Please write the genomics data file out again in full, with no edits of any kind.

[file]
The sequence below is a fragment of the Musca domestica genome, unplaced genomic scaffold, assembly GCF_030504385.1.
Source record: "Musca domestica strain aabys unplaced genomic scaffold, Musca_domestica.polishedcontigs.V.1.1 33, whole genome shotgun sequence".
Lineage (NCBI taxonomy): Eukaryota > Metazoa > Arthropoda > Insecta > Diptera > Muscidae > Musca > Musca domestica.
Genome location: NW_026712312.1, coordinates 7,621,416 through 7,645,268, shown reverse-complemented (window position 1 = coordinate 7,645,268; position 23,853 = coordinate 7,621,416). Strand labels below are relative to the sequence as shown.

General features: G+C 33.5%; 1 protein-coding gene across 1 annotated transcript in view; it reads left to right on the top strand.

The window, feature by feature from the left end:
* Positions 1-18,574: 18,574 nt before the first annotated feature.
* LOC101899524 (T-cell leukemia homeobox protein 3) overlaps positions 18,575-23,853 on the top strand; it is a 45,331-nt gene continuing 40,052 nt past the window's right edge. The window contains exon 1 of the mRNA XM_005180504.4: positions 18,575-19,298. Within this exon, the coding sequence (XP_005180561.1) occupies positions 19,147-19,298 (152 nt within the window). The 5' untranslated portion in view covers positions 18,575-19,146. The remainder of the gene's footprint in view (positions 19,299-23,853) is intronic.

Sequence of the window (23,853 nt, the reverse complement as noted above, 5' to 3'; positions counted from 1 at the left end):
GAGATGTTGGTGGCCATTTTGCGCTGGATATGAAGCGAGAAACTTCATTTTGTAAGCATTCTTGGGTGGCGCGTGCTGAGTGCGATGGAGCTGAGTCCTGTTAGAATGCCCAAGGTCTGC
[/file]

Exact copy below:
The sequence below is a fragment of the Musca domestica genome, unplaced genomic scaffold, assembly GCF_030504385.1.
Source record: "Musca domestica strain aabys unplaced genomic scaffold, Musca_domestica.polishedcontigs.V.1.1 33, whole genome shotgun sequence".
Lineage (NCBI taxonomy): Eukaryota > Metazoa > Arthropoda > Insecta > Diptera > Muscidae > Musca > Musca domestica.
Genome location: NW_026712312.1, coordinates 7,621,416 through 7,645,268, shown reverse-complemented (window position 1 = coordinate 7,645,268; position 23,853 = coordinate 7,621,416). Strand labels below are relative to the sequence as shown.

General features: G+C 33.5%; 1 protein-coding gene across 1 annotated transcript in view; it reads left to right on the top strand.

The window, feature by feature from the left end:
* Positions 1-18,574: 18,574 nt before the first annotated feature.
* LOC101899524 (T-cell leukemia homeobox protein 3) overlaps positions 18,575-23,853 on the top strand; it is a 45,331-nt gene continuing 40,052 nt past the window's right edge. The window contains exon 1 of the mRNA XM_005180504.4: positions 18,575-19,298. Within this exon, the coding sequence (XP_005180561.1) occupies positions 19,147-19,298 (152 nt within the window). The 5' untranslated portion in view covers positions 18,575-19,146. The remainder of the gene's footprint in view (positions 19,299-23,853) is intronic.

Sequence of the window (23,853 nt, the reverse complement as noted above, 5' to 3'; positions counted from 1 at the left end):
GAGATGTTGGTGGCCATTTTGCGCTGGATATGAAGCGAGAAACTTCATTTTGTAAGCATTCTTGGGTGGCGCGTGCTGAGTGCGATGGAGCTGAGTCCTGTTAGAATGCCCAAGGTCTGC